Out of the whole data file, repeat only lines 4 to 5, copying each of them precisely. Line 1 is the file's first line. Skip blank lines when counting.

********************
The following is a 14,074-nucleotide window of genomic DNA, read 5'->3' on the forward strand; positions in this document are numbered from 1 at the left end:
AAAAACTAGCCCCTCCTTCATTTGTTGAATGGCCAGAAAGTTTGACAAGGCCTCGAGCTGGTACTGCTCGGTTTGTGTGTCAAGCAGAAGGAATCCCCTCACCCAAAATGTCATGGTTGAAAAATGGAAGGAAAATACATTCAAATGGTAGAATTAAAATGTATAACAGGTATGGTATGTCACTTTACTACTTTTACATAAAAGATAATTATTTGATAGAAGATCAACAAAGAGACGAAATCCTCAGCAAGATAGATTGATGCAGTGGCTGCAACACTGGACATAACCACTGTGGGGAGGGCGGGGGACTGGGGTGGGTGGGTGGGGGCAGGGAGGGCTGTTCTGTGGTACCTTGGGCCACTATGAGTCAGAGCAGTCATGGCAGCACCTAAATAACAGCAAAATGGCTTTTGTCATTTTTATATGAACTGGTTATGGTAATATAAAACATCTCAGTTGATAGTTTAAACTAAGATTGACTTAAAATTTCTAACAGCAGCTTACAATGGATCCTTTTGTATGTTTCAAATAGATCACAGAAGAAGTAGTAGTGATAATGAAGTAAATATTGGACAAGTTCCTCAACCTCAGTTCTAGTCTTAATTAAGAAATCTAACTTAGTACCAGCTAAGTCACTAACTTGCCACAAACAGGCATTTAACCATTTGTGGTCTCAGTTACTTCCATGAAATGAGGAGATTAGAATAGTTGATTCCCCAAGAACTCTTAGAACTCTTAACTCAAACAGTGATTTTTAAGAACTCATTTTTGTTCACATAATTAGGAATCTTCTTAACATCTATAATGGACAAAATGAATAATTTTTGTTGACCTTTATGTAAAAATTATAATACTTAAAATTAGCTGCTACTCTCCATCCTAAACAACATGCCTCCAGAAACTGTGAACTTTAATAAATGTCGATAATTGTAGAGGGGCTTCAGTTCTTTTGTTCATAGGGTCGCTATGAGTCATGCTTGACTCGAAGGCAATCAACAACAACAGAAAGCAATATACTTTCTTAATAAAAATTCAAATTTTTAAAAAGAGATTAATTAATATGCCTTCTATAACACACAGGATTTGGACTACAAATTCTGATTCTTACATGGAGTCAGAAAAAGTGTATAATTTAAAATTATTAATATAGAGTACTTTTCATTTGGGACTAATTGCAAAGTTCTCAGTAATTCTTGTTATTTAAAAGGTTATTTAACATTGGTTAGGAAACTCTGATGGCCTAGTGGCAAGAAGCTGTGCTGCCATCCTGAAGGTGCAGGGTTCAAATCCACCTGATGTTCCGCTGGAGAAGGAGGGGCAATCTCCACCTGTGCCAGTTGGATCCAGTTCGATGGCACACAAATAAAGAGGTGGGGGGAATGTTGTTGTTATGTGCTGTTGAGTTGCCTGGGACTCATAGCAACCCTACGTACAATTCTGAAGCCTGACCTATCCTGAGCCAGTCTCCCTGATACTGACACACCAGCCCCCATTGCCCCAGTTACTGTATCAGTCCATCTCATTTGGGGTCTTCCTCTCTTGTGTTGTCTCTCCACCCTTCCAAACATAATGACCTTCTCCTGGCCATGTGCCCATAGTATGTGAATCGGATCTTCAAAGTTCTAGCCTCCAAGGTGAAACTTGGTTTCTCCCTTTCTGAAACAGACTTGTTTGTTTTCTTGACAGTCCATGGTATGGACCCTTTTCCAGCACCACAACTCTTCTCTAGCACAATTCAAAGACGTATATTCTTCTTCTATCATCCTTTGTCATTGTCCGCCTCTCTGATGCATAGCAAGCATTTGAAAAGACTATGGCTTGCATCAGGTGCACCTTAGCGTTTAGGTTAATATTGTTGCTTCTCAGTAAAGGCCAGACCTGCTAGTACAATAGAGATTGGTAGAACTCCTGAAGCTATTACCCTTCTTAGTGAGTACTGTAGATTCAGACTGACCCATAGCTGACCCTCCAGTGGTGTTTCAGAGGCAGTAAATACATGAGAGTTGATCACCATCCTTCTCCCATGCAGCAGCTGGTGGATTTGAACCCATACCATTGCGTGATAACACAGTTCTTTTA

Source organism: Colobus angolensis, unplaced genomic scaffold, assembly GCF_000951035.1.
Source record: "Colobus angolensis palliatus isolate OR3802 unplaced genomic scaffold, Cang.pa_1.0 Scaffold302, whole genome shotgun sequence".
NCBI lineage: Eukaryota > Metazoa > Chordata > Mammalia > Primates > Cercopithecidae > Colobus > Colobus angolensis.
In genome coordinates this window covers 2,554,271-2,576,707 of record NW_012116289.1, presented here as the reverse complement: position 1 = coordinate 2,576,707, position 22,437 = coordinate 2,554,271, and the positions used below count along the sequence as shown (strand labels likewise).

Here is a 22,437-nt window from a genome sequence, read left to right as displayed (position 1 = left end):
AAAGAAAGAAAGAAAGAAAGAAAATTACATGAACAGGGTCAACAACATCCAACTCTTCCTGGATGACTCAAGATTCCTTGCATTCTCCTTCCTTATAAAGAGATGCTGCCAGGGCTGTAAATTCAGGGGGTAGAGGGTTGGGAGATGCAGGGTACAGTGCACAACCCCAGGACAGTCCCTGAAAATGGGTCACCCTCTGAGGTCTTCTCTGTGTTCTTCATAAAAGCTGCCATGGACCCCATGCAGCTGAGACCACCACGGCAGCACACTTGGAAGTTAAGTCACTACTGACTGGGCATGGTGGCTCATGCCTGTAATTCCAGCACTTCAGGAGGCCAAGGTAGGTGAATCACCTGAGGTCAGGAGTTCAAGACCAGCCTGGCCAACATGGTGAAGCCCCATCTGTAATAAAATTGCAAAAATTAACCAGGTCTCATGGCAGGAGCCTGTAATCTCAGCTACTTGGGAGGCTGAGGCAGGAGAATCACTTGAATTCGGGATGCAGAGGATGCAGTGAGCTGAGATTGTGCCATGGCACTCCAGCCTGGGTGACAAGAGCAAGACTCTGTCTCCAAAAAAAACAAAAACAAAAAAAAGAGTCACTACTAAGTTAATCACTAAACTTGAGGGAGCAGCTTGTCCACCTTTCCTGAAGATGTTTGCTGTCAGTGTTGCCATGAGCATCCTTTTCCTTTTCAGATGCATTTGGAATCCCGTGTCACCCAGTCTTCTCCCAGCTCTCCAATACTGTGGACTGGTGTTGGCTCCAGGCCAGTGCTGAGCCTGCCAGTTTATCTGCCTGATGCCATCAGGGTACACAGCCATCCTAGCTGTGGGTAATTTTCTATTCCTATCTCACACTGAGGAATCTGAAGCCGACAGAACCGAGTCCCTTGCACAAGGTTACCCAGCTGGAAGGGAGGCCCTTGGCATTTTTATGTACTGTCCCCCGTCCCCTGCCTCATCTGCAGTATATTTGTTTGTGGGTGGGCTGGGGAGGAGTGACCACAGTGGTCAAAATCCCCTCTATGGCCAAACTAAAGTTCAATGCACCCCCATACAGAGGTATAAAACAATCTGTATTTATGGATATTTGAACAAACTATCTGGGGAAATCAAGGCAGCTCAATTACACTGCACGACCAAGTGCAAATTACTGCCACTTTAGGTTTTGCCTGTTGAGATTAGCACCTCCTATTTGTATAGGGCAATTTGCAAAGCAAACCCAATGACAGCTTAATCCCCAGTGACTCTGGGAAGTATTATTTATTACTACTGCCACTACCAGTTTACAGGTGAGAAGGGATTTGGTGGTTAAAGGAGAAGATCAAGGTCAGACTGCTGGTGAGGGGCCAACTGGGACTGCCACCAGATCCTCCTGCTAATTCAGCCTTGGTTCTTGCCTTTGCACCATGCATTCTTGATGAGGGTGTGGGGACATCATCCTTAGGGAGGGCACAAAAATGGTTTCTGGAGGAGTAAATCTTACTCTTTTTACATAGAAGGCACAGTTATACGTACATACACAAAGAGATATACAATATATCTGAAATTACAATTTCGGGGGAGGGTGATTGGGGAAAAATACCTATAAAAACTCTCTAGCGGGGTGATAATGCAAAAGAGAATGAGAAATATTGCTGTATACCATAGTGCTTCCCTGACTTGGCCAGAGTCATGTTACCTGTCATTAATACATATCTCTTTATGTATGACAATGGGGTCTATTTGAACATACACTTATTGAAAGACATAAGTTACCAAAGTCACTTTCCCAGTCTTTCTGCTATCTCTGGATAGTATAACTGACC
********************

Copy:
Source record: "Colobus angolensis palliatus isolate OR3802 unplaced genomic scaffold, Cang.pa_1.0 Scaffold302, whole genome shotgun sequence".
NCBI lineage: Eukaryota > Metazoa > Chordata > Mammalia > Primates > Cercopithecidae > Colobus > Colobus angolensis.